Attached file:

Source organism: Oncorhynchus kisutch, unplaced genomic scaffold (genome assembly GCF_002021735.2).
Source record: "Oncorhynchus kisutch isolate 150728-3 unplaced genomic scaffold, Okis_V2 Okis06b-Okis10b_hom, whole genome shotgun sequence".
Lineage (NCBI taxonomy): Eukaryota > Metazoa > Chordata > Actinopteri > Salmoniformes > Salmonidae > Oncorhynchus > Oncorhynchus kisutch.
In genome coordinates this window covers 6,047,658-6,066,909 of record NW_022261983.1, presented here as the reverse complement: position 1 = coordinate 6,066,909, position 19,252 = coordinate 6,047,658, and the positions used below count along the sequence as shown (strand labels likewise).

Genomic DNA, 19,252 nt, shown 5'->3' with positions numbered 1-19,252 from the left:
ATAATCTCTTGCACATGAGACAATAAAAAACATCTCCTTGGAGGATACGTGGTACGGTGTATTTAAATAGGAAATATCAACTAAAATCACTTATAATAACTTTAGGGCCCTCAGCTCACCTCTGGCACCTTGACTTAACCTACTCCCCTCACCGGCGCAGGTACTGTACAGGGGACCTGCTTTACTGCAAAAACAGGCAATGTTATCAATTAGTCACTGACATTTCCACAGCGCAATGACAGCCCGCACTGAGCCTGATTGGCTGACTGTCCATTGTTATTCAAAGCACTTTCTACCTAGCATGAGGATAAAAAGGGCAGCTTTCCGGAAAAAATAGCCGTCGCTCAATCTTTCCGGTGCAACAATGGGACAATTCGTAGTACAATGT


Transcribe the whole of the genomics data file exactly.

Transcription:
Source organism: Oncorhynchus kisutch, unplaced genomic scaffold (genome assembly GCF_002021735.2).
Source record: "Oncorhynchus kisutch isolate 150728-3 unplaced genomic scaffold, Okis_V2 Okis06b-Okis10b_hom, whole genome shotgun sequence".
Lineage (NCBI taxonomy): Eukaryota > Metazoa > Chordata > Actinopteri > Salmoniformes > Salmonidae > Oncorhynchus > Oncorhynchus kisutch.
In genome coordinates this window covers 6,047,658-6,066,909 of record NW_022261983.1, presented here as the reverse complement: position 1 = coordinate 6,066,909, position 19,252 = coordinate 6,047,658, and the positions used below count along the sequence as shown (strand labels likewise).

Genomic DNA, 19,252 nt, shown 5'->3' with positions numbered 1-19,252 from the left:
ATAATCTCTTGCACATGAGACAATAAAAAACATCTCCTTGGAGGATACGTGGTACGGTGTATTTAAATAGGAAATATCAACTAAAATCACTTATAATAACTTTAGGGCCCTCAGCTCACCTCTGGCACCTTGACTTAACCTACTCCCCTCACCGGCGCAGGTACTGTACAGGGGACCTGCTTTACTGCAAAAACAGGCAATGTTATCAATTAGTCACTGACATTTCCACAGCGCAATGACAGCCCGCACTGAGCCTGATTGGCTGACTGTCCATTGTTATTCAAAGCACTTTCTACCTAGCATGAGGATAAAAAGGGCAGCTTTCCGGAAAAAATAGCCGTCGCTCAATCTTTCCGGTGCAACAATGGGACAATTCGTAGTACAATGT